Thu, Apr 05, 2012 - Page 3 News List

Political squabble about Ketagalan Boulevard returns

By Mo Yan-chih  /  Staff reporter

The fight over the right to use Ketagalan Boulevard, a major venue in Taipei for large-scale rallies and protests, has started again as the Chinese Nationalist Party (KMT) and the opposition parties rush to obtain permits for President Ma Ying-jeou’s (馬英九) inauguration on May 20.

Competition for permits began two weeks ago when several people lined up in front of Taipei City Hall for 24 hours. While occupying the spot for road permit applications, the potential applicants declined to comment on which organizations they were representing or whether they were trying to obtain permits for May 20.

The KMT’s Taipei branch director Chung Ze-liang (鍾則良) yesterday acknowledged that the party sent people to line up to obtain permits for Ketagalan Boulevard on May 19 and May 20, to use the venue to hold celebratory activities for Ma’s inauguration.

However, the branch may have to cancel its plans, he said, as the central government recently informed the Taipei City Government that Ketagalan Boulevard and the surrounding area, including Chiang Kai-shek Memorial Hall, would be sealed off during the inauguration ceremony and other official activities.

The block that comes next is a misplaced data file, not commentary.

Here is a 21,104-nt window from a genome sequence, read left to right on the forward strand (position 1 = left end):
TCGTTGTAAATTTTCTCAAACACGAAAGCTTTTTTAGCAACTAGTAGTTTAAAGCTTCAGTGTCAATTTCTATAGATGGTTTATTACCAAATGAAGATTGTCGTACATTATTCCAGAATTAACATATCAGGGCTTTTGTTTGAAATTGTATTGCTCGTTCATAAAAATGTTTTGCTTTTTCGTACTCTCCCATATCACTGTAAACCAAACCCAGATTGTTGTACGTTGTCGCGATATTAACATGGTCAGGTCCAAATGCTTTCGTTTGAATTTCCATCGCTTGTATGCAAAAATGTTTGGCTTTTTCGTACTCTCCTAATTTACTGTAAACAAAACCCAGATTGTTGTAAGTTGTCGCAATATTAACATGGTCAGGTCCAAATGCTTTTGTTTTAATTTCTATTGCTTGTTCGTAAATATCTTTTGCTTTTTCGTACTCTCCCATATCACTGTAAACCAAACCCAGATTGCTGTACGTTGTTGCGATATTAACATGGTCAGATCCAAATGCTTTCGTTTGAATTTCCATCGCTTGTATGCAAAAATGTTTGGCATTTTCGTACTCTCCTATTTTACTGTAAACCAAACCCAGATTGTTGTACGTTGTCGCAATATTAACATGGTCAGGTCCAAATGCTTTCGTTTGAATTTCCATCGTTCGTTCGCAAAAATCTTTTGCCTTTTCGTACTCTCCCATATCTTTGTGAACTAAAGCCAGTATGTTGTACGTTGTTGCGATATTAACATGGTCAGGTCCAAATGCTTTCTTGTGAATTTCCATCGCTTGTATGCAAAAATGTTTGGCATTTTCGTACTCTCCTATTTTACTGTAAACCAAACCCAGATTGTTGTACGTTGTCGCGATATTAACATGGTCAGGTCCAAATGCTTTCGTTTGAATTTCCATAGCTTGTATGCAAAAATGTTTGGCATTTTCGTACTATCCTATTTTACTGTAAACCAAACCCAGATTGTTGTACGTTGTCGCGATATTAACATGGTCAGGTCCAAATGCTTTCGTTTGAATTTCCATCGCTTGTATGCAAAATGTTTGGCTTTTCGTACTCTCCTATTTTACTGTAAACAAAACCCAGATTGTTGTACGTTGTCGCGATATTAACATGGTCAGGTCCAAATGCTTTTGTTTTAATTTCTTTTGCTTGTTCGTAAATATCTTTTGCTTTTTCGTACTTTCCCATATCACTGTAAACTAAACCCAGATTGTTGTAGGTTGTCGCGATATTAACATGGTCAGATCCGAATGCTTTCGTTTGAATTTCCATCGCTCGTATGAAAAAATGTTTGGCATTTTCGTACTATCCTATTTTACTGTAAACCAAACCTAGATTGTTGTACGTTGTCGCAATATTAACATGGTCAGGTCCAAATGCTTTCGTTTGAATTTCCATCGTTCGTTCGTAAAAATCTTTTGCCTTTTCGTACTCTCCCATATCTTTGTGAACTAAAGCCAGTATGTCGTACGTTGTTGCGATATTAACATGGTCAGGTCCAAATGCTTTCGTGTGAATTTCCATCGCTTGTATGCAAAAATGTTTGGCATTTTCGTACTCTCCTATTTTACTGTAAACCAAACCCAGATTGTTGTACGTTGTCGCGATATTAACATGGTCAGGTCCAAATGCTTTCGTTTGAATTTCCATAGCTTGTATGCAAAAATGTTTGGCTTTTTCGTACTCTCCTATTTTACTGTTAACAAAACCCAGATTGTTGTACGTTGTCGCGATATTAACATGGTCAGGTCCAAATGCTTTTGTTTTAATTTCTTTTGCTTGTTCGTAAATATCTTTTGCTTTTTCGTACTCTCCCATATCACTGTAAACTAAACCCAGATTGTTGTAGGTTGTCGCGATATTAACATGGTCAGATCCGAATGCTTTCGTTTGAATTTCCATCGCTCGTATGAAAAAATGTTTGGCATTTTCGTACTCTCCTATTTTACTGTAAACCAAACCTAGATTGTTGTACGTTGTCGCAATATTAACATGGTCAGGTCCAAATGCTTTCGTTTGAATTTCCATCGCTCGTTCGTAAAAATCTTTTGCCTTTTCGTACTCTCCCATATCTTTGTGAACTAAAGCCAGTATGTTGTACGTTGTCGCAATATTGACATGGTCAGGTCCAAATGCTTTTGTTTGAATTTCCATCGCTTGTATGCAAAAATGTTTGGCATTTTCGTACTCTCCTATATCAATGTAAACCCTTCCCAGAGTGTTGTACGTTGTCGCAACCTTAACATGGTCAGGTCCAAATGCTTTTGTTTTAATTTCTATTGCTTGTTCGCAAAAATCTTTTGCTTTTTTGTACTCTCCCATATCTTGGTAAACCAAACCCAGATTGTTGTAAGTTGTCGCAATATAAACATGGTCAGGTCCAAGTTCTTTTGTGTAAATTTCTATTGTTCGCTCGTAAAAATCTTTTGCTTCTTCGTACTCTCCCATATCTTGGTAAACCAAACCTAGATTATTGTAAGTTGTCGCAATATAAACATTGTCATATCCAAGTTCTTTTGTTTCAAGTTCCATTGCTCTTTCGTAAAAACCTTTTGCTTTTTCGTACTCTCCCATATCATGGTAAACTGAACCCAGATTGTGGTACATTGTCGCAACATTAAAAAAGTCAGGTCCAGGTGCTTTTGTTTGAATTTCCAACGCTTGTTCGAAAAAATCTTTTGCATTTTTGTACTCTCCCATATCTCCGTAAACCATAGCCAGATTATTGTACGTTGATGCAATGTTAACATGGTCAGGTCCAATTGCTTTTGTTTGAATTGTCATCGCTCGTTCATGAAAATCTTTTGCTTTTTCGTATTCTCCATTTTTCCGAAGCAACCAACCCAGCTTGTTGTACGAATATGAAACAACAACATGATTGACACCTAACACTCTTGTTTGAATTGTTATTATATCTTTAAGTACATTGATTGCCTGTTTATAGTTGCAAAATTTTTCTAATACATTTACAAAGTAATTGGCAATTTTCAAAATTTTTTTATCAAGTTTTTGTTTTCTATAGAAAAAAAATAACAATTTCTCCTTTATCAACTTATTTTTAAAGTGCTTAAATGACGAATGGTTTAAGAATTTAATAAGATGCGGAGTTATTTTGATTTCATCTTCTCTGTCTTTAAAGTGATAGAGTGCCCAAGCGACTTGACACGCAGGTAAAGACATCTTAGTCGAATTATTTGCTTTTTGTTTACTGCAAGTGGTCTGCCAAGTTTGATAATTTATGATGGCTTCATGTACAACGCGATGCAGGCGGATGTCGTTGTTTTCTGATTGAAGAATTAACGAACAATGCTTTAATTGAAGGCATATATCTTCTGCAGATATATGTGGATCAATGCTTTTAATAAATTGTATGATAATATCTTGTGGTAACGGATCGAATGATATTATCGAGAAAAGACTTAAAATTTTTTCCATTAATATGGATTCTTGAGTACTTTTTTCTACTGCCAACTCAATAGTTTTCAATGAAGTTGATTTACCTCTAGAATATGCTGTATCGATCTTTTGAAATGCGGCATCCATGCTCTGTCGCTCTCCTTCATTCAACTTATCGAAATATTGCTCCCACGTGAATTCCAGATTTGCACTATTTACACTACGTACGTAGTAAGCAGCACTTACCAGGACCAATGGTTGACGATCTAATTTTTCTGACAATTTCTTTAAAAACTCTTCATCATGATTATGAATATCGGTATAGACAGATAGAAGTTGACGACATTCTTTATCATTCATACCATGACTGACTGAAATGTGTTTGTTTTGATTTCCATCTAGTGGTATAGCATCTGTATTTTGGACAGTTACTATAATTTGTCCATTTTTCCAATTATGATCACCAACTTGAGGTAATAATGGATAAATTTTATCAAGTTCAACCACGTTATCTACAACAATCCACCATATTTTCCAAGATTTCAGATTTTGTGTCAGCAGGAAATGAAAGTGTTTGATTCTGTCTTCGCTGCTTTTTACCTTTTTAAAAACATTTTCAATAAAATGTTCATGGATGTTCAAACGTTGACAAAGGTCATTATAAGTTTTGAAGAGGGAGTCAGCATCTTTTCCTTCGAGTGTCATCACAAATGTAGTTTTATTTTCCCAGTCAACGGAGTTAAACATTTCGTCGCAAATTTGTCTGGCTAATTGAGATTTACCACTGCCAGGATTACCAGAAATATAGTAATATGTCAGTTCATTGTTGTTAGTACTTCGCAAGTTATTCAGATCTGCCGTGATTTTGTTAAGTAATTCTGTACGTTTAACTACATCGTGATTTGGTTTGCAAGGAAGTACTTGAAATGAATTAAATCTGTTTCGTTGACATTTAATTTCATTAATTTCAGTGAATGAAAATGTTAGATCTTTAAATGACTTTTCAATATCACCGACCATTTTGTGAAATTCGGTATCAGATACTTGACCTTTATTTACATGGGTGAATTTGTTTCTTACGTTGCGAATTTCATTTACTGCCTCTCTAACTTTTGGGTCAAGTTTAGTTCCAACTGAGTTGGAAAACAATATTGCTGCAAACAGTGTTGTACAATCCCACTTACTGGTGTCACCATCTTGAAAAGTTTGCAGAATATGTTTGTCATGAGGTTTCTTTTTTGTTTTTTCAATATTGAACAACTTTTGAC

The Taipei City Government’s New Construction Office confirmed that the central government’s preparatory committee for the inauguration event had informed the city government that Ketagalan Boulevard and Chongqing S Road would be used for the ceremony and official activities, and so permits for the area would not be available.

Democratic Progressive Party (DPP) spokesman Chuang Ruei-hsiung (莊瑞雄) yesterday said the party had planned to obtain a permit to use the Chiang Kai-shek Memorial Hall on May 20 to hold a rally, but that its request was rejected by the Taipei City Government.

“The KMT is exercising the same old tricks to prevent the opposition from obtaining permits to organize rallies on the boulevard by sending people to line up outside for 24 hours. This is an act against the people’s right to protest,” he said.

In addition to the DPP, the Taiwan Solidarity Union also planned to organize rallies on May 20 to protest against what it calls Ma’s incompetence and the government’s controversial “one country, two areas (一國兩區)” proposal.

Neither the Presidential Office nor the preparatory committee has yet announced the venue for Ma’s inauguration ceremony.

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